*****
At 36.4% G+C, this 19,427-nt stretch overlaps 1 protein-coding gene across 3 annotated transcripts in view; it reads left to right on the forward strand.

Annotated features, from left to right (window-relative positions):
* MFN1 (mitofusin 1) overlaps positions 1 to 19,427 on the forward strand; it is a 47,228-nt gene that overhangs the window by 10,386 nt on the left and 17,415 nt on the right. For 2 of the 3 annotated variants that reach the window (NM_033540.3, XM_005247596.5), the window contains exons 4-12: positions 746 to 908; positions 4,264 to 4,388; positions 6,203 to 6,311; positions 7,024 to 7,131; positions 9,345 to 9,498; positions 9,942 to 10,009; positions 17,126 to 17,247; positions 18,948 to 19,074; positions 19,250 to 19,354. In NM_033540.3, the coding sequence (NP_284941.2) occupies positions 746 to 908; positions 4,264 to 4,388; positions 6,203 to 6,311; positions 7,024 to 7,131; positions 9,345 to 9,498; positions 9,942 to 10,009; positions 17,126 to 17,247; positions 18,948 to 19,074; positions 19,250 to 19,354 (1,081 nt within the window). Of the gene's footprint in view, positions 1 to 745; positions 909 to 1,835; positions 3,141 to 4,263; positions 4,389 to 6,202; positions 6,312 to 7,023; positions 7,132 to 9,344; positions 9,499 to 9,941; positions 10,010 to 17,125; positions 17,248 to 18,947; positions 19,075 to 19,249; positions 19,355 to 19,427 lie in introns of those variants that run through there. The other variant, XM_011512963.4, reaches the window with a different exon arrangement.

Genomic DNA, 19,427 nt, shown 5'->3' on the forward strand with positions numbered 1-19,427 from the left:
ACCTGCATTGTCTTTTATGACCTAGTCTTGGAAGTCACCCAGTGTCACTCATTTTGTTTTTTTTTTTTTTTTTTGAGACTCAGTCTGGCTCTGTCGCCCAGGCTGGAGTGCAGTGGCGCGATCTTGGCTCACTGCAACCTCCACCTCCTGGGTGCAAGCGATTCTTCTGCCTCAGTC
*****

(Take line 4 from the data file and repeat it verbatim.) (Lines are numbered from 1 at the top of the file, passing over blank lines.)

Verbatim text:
Genomic DNA, 19,427 nt, shown 5'->3' on the forward strand with positions numbered 1-19,427 from the left: